Mamata breaches Left’s fort
Shikha Mukerjee (Pioneer, Monday, January 12, 2009)
By defeating the CPI(M)-led Left Front in the Nandigram by-election, the storm petrel of West Bengal politics has proved a point. But can she forge a meaningful alternative?
In Nandigram, the Trinamool Congress’s labour has yielded exactly the outcome that it worked to achieve. The by-election result in this intensely controversial constituency, which was the battleground between the dominant CPI(M) and every other political party, organisation and individual in 2007 over the possibility of locating the petrochemical Special Economic Zone, has revealed that the Trinamool Congress, backed by the Congress, has consolidated its base at the cost of the Left.
Three by-election results were declared on January 9 and the diversity of underlying causes that produced these outcomes reveals the complexities that pose a challenge to the ruling CPI(M)-led Left Front in its crusade to transform the State’s economy and integrate it with that of the rest of India and so build a link to the changing global economic environment. The way voters have made their choices it has became clear that West Bengal would have to first live through and survive a fierce conflict between deeply rooted conservatism defended by the Trinamool Congress and also the Congress, and a change-inducing CPI(M).
The ferocity of the conflict that erupted in places like Nandigram has surprised many, because the unsuspected depths of conservatism in progressive West Bengal were never seriously acknowledged. Because West Bengal had voted the Left since 1967; because the ‘renaissance’ had started here; because social movements challenging obscurantist practices within religion blossomed here, there was little understanding of and sensitivity to the strongly emotional attachment to the old ways.
As a run up to the Lok Sabha election, the Nandigram result is good news for the Trinamool Congress and depressing for the CPI(M)-led Left Front. It has to come to terms with the fairly conclusive evidence that voters have transferred their allegiance. Instead of regaining ground lost in Nandigram over the proposal to set up the SEZ, CPI(M) must adjust to the new politics of eroding popularity and an ascendant Trinamool Congress.
Instead of there being no serious alternative to the Left in West Bengal, the Nandigram result shows that for voters in that place, the Trinamool Congress is the alternative. Apprehensions of Ms Mamata Banerjee’s detractors about the planks that make up her populist appeal are irrelevant, because Nandigram prefers to be represented by Firoza Bibi, mother of a martyr, whose usual arena of activity has been her home rather than Premanand Bharati, a school teacher, put up a candidate by the Communist Party of India.
By making its choice, Nandigram has confirmed what some had suspected: There are deeply rooted pockets of antipathy to the processes of modernisation in West Bengal. For those who do not want modernisation, the antipathy has spilled out as a vote against the ruling Left and its commitment to change. It must also be noted that in Nandigram it hardly mattered that the candidate was from the CPI; to the voter the Left was subsumed under the overarching dominance of the CPI(M).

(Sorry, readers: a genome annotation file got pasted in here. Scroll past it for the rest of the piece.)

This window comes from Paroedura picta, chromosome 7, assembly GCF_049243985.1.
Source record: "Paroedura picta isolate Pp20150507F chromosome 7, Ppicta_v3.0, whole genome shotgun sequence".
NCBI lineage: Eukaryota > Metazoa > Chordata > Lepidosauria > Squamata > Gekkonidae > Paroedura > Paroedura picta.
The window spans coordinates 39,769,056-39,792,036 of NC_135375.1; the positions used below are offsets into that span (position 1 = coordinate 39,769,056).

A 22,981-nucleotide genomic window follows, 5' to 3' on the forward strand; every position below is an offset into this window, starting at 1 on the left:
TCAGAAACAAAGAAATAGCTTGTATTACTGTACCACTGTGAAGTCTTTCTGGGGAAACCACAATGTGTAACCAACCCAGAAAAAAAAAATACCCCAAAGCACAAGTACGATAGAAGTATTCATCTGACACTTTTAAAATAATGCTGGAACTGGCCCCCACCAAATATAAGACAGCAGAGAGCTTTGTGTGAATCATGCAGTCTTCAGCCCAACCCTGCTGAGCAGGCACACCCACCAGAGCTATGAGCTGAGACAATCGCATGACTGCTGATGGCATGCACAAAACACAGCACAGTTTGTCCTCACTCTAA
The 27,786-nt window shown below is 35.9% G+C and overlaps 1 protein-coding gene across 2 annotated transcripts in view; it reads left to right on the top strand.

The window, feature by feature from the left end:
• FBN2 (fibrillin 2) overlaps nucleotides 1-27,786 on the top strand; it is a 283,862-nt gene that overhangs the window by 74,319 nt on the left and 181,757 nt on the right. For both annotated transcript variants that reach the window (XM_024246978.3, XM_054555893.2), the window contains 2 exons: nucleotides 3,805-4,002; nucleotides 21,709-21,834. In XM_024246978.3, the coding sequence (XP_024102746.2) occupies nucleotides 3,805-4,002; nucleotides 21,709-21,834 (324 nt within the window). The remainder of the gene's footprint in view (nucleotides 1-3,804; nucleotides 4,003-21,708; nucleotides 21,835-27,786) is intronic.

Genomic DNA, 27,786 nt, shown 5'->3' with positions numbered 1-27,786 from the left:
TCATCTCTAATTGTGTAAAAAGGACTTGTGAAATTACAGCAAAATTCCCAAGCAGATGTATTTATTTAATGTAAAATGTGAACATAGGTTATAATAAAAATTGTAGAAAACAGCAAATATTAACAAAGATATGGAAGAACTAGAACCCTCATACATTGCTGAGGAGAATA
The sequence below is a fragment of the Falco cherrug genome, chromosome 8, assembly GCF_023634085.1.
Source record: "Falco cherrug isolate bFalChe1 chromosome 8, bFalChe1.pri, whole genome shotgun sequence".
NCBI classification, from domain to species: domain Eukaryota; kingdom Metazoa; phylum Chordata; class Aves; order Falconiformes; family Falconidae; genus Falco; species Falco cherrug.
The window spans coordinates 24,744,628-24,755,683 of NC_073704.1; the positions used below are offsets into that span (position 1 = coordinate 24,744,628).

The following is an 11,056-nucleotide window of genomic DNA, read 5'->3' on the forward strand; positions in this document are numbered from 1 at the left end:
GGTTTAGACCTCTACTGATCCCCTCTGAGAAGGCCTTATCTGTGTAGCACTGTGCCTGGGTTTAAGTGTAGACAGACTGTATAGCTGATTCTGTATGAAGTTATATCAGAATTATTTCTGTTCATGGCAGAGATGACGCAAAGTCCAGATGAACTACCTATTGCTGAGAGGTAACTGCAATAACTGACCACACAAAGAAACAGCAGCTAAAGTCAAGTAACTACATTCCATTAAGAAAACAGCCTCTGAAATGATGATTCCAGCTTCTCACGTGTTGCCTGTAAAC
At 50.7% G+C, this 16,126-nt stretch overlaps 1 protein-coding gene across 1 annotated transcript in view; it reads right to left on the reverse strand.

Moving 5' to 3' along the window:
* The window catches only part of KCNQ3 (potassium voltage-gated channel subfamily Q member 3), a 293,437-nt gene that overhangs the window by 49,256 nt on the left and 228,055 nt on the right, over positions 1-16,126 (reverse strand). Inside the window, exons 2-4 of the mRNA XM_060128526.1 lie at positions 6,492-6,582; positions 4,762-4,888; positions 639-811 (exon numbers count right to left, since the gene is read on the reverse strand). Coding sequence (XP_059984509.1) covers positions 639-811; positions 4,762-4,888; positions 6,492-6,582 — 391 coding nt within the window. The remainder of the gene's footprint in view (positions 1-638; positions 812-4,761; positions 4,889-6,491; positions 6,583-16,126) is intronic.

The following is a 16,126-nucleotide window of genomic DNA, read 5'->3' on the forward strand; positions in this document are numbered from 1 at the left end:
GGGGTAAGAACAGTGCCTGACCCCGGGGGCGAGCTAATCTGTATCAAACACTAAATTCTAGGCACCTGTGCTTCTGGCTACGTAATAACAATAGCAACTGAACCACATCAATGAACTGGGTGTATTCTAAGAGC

While it is possible to explain the Nandigram outcome as a consequence of the cumulative discontent born of disappointment and resentment over the high-handed ways of the CPI(M), which took it for granted the opinions and concerns of the people, a simpler and startling explanation could be that just over half of the people in Nandigram do not want change. Since they are free to exercise their choice, the thumbs down to change, progress, modernisation, integration with the trajectory that India’s economy is pursing is irrefutable evidence that West Bengal’s politics will henceforward be a bitter fight between those who propose change and those who oppose it.
However, Nandigram’s is not the only verdict and in other places, it seems, the Trinamool Congress’s brand of conservatism, dressed up a righteous jihad against the CPI(M), does not sell. In obscure Para, a reserved Schedule Caste constituency in Purulia district, which has a significant tribal population, the CPI(M)’s brand of progressive politics continues to accurately capture and reflect the aspirations of the voter. Ms Mina Barui has won from Para, confirming that the CPI(M) is a significant vote catcher even in troubled times.
Congress’s win in Sujapur, the fiefdom of the Ghani Khan Chowdhurys, reveals yet another aspect of politics in West Bengal, where loyalty to a family takes precedence over everything. Ms Mausam Benazir Nur is a global citizen, but that hardly matters; to the voter she is ‘the family’.
Sentiment over science (Marxism to its believers is a science), conservatism against Communist ideology, a simulation of the world of rural Bengal vis-a-vis the real describes the ways in which voters make up their minds. Different sets of voters prefer different ways of life. In as much as the CPI(M) and its transforming agenda have been challenged, the by-election lifts and drops a question on the Trinamool Congress plate — can it gather together all the conservative voters and make a credible bid as an alternative, necessarily with the backing of the Congress?